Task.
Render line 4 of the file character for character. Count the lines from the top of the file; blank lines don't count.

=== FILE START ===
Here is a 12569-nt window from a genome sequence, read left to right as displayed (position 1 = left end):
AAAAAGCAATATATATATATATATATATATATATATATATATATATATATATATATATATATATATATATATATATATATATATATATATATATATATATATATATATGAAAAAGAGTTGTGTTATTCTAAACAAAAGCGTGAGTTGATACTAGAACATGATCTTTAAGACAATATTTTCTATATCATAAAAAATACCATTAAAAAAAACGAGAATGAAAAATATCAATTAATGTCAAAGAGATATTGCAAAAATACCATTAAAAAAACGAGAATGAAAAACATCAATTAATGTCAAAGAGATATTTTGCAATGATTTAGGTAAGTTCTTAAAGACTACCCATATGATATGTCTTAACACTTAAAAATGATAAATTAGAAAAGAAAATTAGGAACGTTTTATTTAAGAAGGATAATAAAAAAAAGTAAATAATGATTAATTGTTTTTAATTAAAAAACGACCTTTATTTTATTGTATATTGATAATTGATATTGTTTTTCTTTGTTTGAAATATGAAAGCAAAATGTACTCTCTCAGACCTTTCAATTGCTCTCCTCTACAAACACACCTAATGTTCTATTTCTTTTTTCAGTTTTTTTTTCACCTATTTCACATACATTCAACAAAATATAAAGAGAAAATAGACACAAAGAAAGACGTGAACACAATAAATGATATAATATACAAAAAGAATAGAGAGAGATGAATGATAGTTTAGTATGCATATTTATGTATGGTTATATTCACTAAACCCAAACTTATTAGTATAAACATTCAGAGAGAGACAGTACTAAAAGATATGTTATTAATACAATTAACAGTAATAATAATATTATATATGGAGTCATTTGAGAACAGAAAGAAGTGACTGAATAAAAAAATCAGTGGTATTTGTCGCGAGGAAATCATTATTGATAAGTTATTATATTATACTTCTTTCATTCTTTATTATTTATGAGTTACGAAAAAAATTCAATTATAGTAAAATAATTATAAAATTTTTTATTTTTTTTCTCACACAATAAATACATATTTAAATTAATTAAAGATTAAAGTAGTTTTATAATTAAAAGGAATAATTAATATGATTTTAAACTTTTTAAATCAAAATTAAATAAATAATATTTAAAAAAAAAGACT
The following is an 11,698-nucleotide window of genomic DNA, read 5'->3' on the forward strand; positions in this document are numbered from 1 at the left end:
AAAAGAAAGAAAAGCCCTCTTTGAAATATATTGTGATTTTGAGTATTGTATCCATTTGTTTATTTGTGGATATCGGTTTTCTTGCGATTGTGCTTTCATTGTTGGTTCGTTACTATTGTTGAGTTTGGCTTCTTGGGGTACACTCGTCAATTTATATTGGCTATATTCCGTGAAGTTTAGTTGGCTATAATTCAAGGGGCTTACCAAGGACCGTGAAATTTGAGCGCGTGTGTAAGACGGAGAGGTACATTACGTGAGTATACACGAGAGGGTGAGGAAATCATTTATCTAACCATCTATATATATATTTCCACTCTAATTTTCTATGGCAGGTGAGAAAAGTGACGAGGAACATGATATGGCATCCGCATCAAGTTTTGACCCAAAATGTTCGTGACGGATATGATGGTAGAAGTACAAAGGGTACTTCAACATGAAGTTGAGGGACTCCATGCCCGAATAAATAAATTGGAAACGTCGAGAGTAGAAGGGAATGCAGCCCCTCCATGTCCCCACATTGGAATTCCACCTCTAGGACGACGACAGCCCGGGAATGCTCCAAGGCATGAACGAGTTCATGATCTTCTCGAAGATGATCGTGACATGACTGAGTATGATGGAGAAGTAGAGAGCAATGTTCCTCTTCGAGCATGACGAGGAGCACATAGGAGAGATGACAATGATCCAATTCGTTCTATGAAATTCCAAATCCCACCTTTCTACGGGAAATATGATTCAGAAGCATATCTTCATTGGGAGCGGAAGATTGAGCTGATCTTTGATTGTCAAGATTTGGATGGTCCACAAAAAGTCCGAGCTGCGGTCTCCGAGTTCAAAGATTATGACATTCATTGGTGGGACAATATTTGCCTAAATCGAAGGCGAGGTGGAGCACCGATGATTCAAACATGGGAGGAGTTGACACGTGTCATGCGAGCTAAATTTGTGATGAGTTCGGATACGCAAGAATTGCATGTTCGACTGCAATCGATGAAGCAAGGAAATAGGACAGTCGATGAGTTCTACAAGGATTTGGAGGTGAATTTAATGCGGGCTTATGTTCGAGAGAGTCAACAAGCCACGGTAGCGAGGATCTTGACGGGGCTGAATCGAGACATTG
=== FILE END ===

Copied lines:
AAAAGAAAGAAAAGCCCTCTTTGAAATATATTGTGATTTTGAGTATTGTATCCATTTGTTTATTTGTGGATATCGGTTTTCTTGCGATTGTGCTTTCATTGTTGGTTCGTTACTATTGTTGAGTTTGGCTTCTTGGGGTACACTCGTCAATTTATATTGGCTATATTCCGTGAAGTTTAGTTGGCTATAATTCAAGGGGCTTACCAAGGACCGTGAAATTTGAGCGCGTGTGTAAGACGGAGAGGTACATTACGTGAGTATACACGAGAGGGTGAGGAAATCATTTATCTAACCATCTATATATATATTTCCACTCTAATTTTCTATGGCAGGTGAGAAAAGTGACGAGGAACATGATATGGCATCCGCATCAAGTTTTGACCCAAAATGTTCGTGACGGATATGATGGTAGAAGTACAAAGGGTACTTCAACATGAAGTTGAGGGACTCCATGCCCGAATAAATAAATTGGAAACGTCGAGAGTAGAAGGGAATGCAGCCCCTCCATGTCCCCACATTGGAATTCCACCTCTAGGACGACGACAGCCCGGGAATGCTCCAAGGCATGAACGAGTTCATGATCTTCTCGAAGATGATCGTGACATGACTGAGTATGATGGAGAAGTAGAGAGCAATGTTCCTCTTCGAGCATGACGAGGAGCACATAGGAGAGATGACAATGATCCAATTCGTTCTATGAAATTCCAAATCCCACCTTTCTACGGGAAATATGATTCAGAAGCATATCTTCATTGGGAGCGGAAGATTGAGCTGATCTTTGATTGTCAAGATTTGGATGGTCCACAAAAAGTCCGAGCTGCGGTCTCCGAGTTCAAAGATTATGACATTCATTGGTGGGACAATATTTGCCTAAATCGAAGGCGAGGTGGAGCACCGATGATTCAAACATGGGAGGAGTTGACACGTGTCATGCGAGCTAAATTTGTGATGAGTTCGGATACGCAAGAATTGCATGTTCGACTGCAATCGATGAAGCAAGGAAATAGGACAGTCGATGAGTTCTACAAGGATTTGGAGGTGAATTTAATGCGGGCTTATGTTCGAGAGAGTCAACAAGCCACGGTAGCGAGGATCTTGACGGGGCTGAATCGAGACATTG